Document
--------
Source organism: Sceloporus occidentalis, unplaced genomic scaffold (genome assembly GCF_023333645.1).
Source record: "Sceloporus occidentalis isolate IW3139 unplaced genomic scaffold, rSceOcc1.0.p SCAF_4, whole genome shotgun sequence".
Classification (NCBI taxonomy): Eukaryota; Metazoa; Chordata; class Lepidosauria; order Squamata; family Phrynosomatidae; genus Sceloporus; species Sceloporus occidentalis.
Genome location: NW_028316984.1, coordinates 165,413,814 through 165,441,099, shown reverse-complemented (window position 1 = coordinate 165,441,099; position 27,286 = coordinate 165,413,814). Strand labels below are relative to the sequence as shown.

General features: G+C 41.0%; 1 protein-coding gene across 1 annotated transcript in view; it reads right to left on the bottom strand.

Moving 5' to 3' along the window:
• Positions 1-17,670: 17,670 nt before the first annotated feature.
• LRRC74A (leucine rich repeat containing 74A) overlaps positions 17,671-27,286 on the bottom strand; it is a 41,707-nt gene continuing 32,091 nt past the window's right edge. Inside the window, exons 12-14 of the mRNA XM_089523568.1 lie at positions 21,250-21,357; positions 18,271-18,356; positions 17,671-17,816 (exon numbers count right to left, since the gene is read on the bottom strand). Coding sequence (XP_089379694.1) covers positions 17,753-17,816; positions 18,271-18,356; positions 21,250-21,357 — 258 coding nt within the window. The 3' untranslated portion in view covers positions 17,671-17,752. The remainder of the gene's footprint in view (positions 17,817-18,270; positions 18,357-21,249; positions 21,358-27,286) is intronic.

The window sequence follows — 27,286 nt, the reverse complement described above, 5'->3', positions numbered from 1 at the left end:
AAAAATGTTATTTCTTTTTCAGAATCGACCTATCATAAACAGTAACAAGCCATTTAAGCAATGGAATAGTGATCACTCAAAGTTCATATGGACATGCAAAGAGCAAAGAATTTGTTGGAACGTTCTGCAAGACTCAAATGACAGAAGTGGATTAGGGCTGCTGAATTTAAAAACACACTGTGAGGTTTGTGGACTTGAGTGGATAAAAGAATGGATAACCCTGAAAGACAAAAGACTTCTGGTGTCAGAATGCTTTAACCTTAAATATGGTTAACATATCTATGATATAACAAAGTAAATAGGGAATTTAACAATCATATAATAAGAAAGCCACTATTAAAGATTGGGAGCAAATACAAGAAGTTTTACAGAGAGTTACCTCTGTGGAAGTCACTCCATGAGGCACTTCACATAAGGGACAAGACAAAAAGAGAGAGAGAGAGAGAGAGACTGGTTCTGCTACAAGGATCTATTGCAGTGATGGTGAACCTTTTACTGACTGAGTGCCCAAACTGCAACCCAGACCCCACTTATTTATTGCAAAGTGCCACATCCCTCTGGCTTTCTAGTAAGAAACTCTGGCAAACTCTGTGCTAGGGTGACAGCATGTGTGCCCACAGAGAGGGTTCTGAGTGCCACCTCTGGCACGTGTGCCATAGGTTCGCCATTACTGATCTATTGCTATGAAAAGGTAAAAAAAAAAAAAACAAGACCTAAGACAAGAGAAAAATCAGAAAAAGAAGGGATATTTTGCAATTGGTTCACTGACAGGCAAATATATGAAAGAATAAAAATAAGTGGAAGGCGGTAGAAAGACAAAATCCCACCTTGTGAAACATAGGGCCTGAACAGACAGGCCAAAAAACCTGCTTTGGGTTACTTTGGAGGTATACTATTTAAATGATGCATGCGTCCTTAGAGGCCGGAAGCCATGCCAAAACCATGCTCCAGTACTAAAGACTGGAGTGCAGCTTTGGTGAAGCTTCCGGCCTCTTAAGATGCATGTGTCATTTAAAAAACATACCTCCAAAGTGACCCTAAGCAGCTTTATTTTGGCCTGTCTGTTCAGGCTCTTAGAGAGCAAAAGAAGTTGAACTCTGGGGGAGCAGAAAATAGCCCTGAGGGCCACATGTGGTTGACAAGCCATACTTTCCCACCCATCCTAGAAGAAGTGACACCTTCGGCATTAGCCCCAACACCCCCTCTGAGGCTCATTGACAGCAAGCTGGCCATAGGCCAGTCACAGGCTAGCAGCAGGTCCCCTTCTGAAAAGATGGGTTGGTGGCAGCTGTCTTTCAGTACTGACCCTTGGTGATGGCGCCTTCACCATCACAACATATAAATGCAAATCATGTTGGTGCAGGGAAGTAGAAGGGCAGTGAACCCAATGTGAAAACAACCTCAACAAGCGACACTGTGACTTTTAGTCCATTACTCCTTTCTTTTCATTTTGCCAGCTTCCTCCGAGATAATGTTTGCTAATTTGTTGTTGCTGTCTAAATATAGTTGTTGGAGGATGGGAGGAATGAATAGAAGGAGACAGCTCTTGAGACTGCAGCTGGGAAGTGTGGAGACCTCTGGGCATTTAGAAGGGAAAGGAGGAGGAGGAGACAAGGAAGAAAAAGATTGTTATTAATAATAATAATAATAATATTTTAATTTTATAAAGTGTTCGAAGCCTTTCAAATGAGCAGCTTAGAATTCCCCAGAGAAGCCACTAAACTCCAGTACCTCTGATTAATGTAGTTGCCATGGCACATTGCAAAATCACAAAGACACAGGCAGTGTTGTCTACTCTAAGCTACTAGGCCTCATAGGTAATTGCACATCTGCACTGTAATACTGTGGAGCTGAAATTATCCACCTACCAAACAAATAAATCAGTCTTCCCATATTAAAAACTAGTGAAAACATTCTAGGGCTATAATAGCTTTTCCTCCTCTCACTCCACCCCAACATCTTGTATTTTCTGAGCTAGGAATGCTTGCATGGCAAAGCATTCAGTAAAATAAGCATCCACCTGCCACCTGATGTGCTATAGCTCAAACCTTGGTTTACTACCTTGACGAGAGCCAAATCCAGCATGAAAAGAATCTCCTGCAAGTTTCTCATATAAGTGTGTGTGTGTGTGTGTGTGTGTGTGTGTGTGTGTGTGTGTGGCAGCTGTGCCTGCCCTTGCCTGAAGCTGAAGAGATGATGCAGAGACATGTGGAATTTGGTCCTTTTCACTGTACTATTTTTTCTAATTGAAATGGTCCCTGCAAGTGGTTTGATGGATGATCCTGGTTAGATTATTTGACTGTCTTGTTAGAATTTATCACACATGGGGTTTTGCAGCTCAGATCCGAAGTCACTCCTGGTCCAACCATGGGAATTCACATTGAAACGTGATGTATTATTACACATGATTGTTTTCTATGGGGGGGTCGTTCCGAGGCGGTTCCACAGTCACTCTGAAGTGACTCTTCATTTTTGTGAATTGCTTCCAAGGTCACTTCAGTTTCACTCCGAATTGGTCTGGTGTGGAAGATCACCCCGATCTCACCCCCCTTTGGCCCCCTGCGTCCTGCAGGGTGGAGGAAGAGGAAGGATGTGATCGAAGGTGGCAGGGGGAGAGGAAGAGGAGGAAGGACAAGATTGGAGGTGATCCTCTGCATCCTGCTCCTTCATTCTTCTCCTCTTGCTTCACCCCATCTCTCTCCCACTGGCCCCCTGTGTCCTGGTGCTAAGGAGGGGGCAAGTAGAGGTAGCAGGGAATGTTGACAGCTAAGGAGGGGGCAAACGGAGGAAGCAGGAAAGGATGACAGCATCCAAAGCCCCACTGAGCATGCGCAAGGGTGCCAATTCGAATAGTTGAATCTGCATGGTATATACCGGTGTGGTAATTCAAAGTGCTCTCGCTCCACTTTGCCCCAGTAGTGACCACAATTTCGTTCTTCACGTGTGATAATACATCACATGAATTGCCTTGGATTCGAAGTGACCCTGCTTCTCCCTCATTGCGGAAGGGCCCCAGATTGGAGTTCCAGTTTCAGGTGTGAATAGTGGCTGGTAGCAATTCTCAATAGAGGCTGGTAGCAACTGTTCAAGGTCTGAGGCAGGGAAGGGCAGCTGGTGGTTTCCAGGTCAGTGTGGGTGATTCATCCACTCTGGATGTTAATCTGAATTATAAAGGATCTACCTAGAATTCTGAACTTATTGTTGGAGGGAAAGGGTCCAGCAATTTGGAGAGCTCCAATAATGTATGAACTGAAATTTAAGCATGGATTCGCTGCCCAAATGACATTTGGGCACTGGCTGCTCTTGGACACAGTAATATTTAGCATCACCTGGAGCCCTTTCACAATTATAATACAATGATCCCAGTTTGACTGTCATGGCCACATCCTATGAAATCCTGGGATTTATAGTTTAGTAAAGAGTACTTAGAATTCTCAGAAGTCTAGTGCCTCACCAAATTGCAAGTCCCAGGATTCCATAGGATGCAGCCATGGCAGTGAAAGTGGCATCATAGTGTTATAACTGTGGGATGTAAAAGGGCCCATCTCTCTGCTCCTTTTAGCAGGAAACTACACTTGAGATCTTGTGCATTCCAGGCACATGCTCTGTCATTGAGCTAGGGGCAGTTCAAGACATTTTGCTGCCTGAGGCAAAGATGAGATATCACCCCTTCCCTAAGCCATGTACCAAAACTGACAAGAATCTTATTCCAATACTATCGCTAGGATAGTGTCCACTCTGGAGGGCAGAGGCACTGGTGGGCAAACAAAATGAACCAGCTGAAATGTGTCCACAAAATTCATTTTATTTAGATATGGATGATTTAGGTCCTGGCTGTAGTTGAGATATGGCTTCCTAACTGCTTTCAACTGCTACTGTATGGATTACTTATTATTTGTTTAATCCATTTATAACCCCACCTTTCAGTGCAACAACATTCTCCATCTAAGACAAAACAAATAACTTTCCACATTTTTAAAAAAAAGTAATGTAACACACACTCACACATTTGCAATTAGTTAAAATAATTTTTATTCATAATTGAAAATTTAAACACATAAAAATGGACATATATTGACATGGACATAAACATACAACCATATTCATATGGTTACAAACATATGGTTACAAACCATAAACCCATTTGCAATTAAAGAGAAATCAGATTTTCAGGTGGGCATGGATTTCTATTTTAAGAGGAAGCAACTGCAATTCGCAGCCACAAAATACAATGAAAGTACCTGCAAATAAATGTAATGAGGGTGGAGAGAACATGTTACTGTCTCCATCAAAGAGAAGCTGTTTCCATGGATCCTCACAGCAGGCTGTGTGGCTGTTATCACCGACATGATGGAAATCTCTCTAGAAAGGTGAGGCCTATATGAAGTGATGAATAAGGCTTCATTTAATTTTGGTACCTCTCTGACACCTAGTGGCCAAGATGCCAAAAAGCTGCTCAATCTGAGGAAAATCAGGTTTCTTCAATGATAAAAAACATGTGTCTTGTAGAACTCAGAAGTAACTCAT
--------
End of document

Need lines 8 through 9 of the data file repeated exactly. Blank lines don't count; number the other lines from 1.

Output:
• LRRC74A (leucine rich repeat containing 74A) overlaps positions 17,671-27,286 on the bottom strand; it is a 41,707-nt gene continuing 32,091 nt past the window's right edge. Inside the window, exons 12-14 of the mRNA XM_089523568.1 lie at positions 21,250-21,357; positions 18,271-18,356; positions 17,671-17,816 (exon numbers count right to left, since the gene is read on the bottom strand). Coding sequence (XP_089379694.1) covers positions 17,753-17,816; positions 18,271-18,356; positions 21,250-21,357 — 258 coding nt within the window. The 3' untranslated portion in view covers positions 17,671-17,752. The remainder of the gene's footprint in view (positions 17,817-18,270; positions 18,357-21,249; positions 21,358-27,286) is intronic.

The window sequence follows — 27,286 nt, the reverse complement described above, 5'->3', positions numbered from 1 at the left end: